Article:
“What Academics Can Learn from Designers” – Hymke Theunissen
In the latest TiM seminar, we were joined by designer Pauline van Dongen and academic Lianne Toussaint. When they met during their PhD projects, one thing stood out for them both: they approach creative processes differently, based on their backgrounds.
Van Dongen told us about the transition from design practice to academic practice, which involved a different way of thinking. As a designer, she is used to thinking and acting creatively, which helps when carrying out academic research – undoubtedly creative in its own right. However, design-creativity requires a sense of distance from the past, of what others that came before had done; this allows a designer to think authentically and to let their mind run free. Wondering whether an idea is original enough might hinder the designer to trust their thoughts.
In academic research, it is an asset to embed one’s writing in tradition. This allows for the development of debates, of thought, and a discipline (or multiple). Van Dongen experienced this immediate reflection on tradition as a contrasting and complex approach from what she was used to. I completely understand what van Dongen is saying, and I think that as academics we can learn from design-creativity, to orient ourselves towards the past in a productive manner.
A pitfall all too well known by students is the overwhelming feeling of having to place yourself, as a student who is learning to carry out academic research, within a scientific debate. You need to discuss a topic that others have been studying for years. This was discussed in my studies when we were learning to understand difficult texts, such as “The Question Concerning Technology” by Martin Heidegger. These texts have been interpreted by many scholars in different ways. Part of the course consisted of learning to understand these texts, but we were also expected to use them in our own writing. This is where the difficulty arises: how can I use Heidegger’s thinking in a way that does justice to what he is saying, and helps me to make my own point? How can I make a point about something so dense and complicated? When do I know that I know enough, or what I don’t know?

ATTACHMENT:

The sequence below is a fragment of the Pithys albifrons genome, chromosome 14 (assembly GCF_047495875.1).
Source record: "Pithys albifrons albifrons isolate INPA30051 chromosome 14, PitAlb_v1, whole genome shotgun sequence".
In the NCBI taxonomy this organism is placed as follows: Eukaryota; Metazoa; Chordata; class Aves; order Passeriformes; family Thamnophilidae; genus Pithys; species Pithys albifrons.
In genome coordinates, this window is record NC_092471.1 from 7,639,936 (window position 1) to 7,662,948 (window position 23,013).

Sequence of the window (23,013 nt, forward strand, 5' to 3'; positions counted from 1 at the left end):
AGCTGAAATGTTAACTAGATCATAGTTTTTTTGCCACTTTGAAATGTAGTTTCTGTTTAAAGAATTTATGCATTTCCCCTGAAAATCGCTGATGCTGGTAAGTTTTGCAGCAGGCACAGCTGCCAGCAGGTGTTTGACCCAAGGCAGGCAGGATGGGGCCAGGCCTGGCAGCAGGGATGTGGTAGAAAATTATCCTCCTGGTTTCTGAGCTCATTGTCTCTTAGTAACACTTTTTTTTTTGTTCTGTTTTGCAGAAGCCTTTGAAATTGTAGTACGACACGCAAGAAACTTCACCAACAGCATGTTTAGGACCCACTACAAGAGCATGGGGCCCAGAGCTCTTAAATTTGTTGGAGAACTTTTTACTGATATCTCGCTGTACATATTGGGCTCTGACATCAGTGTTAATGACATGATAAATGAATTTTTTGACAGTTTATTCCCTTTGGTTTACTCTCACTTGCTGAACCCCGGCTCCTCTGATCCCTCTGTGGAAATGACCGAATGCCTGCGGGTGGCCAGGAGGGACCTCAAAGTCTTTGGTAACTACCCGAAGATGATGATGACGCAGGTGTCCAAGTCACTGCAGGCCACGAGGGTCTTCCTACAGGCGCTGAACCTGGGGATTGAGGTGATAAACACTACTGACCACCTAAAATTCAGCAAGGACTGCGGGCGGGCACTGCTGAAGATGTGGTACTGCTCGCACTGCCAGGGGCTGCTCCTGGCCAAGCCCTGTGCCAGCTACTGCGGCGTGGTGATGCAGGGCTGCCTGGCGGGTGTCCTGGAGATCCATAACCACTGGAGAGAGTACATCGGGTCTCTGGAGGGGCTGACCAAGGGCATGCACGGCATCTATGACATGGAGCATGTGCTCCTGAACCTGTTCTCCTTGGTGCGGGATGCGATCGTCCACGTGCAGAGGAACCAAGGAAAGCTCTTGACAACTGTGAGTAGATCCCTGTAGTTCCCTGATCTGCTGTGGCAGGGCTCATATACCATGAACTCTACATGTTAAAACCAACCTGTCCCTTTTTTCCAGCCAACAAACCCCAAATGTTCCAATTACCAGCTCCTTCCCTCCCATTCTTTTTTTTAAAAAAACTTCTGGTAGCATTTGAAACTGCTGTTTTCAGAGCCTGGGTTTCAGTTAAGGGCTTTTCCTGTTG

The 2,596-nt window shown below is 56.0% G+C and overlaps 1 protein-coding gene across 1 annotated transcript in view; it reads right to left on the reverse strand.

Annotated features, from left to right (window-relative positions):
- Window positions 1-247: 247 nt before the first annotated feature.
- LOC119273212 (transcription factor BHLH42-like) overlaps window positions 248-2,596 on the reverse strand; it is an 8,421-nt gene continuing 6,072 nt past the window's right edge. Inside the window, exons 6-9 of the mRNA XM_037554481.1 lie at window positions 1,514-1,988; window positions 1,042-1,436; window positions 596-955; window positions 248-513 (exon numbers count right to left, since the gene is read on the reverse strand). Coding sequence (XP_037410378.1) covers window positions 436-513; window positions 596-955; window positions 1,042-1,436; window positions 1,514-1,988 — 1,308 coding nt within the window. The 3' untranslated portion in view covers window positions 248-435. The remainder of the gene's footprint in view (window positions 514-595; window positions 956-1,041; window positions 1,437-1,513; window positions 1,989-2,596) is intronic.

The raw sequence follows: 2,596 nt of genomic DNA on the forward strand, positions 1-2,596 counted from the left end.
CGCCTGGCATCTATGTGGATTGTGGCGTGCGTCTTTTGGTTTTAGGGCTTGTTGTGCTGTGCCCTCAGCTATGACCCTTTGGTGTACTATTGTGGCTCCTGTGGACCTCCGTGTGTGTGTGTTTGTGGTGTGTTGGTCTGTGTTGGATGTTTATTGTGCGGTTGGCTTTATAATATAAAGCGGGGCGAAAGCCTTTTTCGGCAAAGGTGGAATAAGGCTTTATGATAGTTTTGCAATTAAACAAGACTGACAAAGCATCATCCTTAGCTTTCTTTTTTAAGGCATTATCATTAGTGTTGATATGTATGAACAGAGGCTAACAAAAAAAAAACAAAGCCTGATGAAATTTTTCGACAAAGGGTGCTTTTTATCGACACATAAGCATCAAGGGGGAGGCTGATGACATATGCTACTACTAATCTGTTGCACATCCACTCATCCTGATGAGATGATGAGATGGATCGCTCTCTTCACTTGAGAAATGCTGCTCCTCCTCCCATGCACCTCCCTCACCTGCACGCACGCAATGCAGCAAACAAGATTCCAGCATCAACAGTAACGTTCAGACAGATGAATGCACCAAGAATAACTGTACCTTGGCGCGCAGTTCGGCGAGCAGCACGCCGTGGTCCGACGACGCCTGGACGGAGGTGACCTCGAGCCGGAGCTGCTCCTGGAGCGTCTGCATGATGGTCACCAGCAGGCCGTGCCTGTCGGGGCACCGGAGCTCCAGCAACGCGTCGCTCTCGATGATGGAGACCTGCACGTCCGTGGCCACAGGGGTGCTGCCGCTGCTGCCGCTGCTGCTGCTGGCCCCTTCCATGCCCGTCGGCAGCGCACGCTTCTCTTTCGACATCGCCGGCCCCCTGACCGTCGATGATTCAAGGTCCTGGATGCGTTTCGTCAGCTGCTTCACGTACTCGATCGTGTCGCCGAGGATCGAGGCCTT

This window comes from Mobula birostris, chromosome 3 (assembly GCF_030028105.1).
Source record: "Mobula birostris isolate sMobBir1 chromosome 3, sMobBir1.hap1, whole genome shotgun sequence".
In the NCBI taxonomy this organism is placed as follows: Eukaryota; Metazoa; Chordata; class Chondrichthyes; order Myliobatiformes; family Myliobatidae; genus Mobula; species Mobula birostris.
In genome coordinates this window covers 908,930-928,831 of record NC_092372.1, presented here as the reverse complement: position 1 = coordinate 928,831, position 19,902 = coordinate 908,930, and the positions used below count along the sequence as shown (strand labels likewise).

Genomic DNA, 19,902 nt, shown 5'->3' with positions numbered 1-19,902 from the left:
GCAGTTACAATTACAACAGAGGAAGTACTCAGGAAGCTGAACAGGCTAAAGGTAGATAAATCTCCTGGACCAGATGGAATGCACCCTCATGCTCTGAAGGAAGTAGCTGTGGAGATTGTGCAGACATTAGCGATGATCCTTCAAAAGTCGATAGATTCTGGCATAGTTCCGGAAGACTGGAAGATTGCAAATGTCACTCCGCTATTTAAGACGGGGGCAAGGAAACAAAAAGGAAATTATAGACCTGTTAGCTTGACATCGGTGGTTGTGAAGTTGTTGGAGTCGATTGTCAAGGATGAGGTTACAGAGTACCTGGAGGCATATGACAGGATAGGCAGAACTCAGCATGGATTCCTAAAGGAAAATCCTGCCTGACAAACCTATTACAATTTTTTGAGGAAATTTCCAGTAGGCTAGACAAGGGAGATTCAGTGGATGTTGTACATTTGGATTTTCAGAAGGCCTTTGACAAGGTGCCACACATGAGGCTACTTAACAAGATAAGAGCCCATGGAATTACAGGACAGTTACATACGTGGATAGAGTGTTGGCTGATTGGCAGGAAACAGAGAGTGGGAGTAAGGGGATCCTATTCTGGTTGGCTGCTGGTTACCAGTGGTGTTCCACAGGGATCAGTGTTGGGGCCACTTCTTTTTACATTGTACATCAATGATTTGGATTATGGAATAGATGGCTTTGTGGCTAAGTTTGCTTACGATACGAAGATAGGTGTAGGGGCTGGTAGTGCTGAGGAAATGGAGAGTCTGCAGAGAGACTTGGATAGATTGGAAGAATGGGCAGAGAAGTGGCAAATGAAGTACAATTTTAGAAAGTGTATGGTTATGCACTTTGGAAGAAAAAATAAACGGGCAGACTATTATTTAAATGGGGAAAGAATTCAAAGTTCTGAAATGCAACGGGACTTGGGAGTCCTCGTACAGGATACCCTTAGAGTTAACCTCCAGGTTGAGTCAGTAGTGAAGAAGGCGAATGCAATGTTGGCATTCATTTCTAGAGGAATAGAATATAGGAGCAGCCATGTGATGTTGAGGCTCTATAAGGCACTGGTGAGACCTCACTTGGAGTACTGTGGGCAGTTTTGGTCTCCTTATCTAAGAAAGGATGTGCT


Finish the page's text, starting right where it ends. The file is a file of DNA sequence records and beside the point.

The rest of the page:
What we can learn from a design approach is that we should trust and develop our own ideas and use theories and thoughts that have come before as a source of inspiration, instead of a source of intimidation. Orienting yourself towards the past by embedding your research within tradition can help to stir your creativity: it can be encouraging to ‘stand on the shoulders of giants’, and to be inspired by what others have thought or observed. I often come across students who were intrigued by a single sentence they read in a book. Another person’s – unfinished – thoughts can be a starting point to build upon.
As Jonathan Culler observes: “You have not become master, but neither are you where you were before.” (1997, 16). We should not be intimidated by the fact that we cannot know or understand everything, we should orient ourselves towards what has been done before to develop our own thinking, to come up with different questions to ask. But, most importantly, learn from a design approach to trust your own ideas before anything else.
- Culler, Jonathan. 1997. Literary Theory: A Very Short Introduction. Very Short Introductions. Oxford: Oxford University Press.
*Image credits: Private collection.